The message this past Thursday at Recovery at Dayton dealt with the avalanches in our life and what we do when things start to cave in all around us. It’s a powerful message by Mark Beebe and you can watch the whole thing HERE.
One of the main questions each one of us has to wrestle with – and this is true of everyone of us, addict or not – when life throws us a curve is this:
Who gets the glory?
Who gets the glory when an avalanche happens all around you? Check out this story from Acts where two followers of Jesus get into a pretty big avalanche. Look and see how they answer the question, “Who gets the glory?”
22 A mob quickly formed against Paul and Silas, and the city officials ordered them stripped and beaten with wooden rods. 23 They were severely beaten, and then they were thrown into prison. The jailer was ordered to make sure they didn’t escape. 24 So the jailer put them into the inner dungeon and clamped their feet in the stocks.
25 Around midnight Paul and Silas were praying and singing hymns to God, and the other prisoners were listening. 26 Suddenly, there was a massive earthquake, and the prison was shaken to its foundations. All the doors immediately flew open, and the chains of every prisoner fell off!
Can you believe that? After being beaten and thrown into a dungeon, Paul and Silas gave glory to God. Their avalanche didn’t steal God’s glory.
This has been one of the hardest things for me to learn and even harder to practice. It’s so difficult in the midst of a storm to praise God. I’m reminded of Job’s words after he lost everything – his family, his land, his home, his livestock – Job declared, “Though he slay me, yet will I trust in him” (Job 13:15). That is to say, even if this event and calamity is caused by God Himself, I trust that He is good and I will put my hope in Him and give Him glory alone. That’s faith! God, give me faith like this!
Because here’s the deal. Someone or something is always going to get the glory. In the midst of an avalanche, either:
- you are going to get the glory because you will yourself to grit your teeth and get yourself through the mess,
- your circumstances will get the glory because they will be all you or anyone else ever gets to hear about,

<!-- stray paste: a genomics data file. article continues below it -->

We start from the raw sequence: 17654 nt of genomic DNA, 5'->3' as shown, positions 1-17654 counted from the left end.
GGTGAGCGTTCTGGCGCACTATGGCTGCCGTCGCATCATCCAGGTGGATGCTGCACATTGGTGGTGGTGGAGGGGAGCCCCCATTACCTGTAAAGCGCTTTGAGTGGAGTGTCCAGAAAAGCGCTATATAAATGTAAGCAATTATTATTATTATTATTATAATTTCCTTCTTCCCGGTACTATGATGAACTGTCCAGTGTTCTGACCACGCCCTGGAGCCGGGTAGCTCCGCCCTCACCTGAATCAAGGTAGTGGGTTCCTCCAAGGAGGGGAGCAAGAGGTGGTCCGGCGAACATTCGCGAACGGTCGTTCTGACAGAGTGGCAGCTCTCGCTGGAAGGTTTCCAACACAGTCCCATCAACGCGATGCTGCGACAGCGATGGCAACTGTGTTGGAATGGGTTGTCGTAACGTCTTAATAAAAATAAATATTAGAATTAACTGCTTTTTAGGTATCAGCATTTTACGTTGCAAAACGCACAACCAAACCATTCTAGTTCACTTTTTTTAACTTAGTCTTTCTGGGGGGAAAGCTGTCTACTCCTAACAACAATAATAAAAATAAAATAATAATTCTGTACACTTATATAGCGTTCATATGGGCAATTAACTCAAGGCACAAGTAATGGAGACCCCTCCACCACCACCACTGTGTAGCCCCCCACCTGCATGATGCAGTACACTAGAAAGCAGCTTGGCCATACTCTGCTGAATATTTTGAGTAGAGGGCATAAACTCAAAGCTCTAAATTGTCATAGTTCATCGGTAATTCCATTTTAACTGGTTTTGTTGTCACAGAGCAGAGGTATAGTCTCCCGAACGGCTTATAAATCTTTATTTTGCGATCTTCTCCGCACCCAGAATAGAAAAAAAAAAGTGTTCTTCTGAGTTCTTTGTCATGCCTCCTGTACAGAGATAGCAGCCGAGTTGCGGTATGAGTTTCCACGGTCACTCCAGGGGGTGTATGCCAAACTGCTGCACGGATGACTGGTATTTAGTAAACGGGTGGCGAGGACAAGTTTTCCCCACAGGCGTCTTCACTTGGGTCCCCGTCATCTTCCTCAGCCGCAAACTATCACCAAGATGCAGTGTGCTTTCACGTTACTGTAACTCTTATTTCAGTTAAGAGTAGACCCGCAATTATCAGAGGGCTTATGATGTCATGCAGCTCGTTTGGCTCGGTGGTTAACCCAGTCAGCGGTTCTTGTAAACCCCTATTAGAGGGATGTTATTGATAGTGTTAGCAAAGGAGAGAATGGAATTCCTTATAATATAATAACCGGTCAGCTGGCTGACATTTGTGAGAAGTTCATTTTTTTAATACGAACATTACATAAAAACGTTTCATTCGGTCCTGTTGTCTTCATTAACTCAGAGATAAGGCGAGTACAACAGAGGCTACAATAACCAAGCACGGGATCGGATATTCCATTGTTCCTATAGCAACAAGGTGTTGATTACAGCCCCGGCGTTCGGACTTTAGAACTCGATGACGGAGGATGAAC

- your addiction will get the glory because you’ll run to whatever compulsion it is that you think makes you feel safe,
- or God will get the glory, and you’ll be like Paul and Silas singing praises to Him, trusting that God will bring you through this mess and certainly will not forsake you in the midst of it.
This is a hard lesson to learn and harder to practice. It’s much easier, and far more recognizable, to give myself, my circumstances or my addiction the glory. It’s so much easier to blame everyone and everything and to retreat into isolation and indulge in my drug of choice, whether that be porn, a pill, a drink, food or another person or whatever. It’s downright unnatural and weird to sing praises to God while life is crashing around me. But that, and perhaps that alone, is the difference between a defeated life and a victorious one. The difference between an addicted life or a sober one. The difference between a broken life or a holy one.
I’ve discovered, and Mark shares this in his video message linked above, that the following wisdom found in A.A (Alcoholics Anonymous) helps me tremendously:
One day at a time.
When a disaster happens with my kids or a meltdown occurs between my wife and I or something at work just doesn’t go like I expected or I get that phone call from a family member that someone is sick, or I wake up to find I’ve been hacked and my bank account is empty, I can handle giving God glory for the next 30 minutes. I can do one day at a time.
It’s when I begin thinking I’ll have to do this all week, or all month, or for the rest of my life that I get paralyzed and feel this is impossible. But I can do one day at a time. I can focus today on giving God glory no matter what happens today. I can trust that He will be with me today. All day. And tomorrow, by God’s grace, I can wake up and do it again.
When Paul, the same guy who gave glory to God from a prison, had a “thorn in his flesh,” a constant avalanche about him, he prayed that it be removed but heard these words from Jesus: “My grace is all you need. My power works best in weakness” (2 Cor. 12:8-10). One day at a time.
Who gets the glory in your life? I pray that when the avalanche comes (and it will come!) you would run to the strong, loving arms of Jesus who has everything you need for today. His power works best when you come to him in need. One day at a time.